Dave Duerson had brain damage as a result of the hits he took over the course of his strenuous NFL career, researchers announced on Monday.
Prior to committing suicide in February, Duerson requested that his brain be studied in hopes that it could offer insight on the true ramifications of his time in the NFL. He believed that because of the hits he had sustained over the course of his 11+ season professional football career, he was suffering from some form of brain damage.
As it turns out, he was right.
Dr. Ann McKee of Boston University’s Center for Traumatic Encephalopathy told CBS News on Monday that it was “indisputable” that Duerson had chronic traumatic encephalopathy (CTE).
"Dave Duerson had classic pathology of CTE and no evidence of any other disease," McKee said, "and he has severe involvement of all the (brain) structures that affect things like judgment, inhibition, impulse control, mood and memory."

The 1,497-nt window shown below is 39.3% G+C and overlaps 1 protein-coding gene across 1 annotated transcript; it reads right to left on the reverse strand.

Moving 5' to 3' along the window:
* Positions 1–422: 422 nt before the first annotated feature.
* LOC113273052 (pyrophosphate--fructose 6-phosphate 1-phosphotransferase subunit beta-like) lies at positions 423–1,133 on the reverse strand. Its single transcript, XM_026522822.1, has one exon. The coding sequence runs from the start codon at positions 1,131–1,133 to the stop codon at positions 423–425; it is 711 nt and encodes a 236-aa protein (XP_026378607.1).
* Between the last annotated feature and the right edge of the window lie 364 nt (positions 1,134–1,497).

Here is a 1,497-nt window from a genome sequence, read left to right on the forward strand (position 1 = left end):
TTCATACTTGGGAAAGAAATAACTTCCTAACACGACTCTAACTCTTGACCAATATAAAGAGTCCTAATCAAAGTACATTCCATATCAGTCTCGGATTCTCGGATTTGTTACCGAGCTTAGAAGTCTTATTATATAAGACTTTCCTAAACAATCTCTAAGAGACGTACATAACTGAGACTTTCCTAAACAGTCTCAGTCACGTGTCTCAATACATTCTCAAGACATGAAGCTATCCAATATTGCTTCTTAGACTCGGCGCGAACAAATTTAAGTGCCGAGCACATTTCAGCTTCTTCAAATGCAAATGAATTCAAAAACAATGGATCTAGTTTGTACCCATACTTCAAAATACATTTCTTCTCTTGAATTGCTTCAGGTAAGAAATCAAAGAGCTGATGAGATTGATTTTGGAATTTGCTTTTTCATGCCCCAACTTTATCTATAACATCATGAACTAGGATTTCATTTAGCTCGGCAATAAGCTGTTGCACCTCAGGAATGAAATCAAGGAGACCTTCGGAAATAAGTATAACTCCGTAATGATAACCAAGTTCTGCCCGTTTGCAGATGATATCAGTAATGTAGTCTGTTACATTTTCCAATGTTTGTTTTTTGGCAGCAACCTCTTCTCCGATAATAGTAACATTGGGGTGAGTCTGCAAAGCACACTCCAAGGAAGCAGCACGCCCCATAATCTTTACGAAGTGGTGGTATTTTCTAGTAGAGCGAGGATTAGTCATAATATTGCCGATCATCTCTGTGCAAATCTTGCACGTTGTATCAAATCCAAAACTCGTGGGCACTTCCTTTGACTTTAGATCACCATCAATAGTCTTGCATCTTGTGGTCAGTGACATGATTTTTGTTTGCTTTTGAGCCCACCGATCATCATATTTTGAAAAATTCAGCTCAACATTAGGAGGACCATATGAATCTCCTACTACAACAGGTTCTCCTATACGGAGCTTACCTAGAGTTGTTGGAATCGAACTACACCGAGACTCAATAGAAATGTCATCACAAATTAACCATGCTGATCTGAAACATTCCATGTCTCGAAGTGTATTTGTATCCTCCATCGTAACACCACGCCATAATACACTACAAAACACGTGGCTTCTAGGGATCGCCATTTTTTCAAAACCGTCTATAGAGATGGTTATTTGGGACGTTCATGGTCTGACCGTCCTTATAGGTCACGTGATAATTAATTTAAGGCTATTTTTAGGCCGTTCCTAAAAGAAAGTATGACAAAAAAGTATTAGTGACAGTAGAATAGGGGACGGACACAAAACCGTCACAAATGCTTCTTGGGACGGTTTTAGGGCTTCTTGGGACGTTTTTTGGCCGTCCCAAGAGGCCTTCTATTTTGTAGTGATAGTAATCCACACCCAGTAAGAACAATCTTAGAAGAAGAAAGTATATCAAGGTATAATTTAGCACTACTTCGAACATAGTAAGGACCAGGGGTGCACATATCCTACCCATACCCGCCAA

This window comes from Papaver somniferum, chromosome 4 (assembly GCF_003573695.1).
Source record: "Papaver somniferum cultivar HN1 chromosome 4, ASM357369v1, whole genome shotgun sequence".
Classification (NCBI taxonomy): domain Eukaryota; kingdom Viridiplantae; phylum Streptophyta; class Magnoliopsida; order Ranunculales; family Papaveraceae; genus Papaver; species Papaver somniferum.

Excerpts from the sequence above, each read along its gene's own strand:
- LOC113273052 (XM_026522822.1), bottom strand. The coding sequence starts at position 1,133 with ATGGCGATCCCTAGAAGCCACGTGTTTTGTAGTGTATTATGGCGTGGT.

Once known as “punch-drunk syndrome” because of its prominence among boxers, CTE is a degenerative brain disease that is associated with memory loss and depression. Over the past decade, an increasing number of CTE cases have been found posthumously in former athletes. A correlation between CTE and multiple concussions and head injuries had been identified in former NFL players Terry Long and Andre Waters.
Duerson was a four-time Pro Bowler and two-time Super Bowl champion during his time in the NFL.
More mental health information can be found on BrainPhysics.com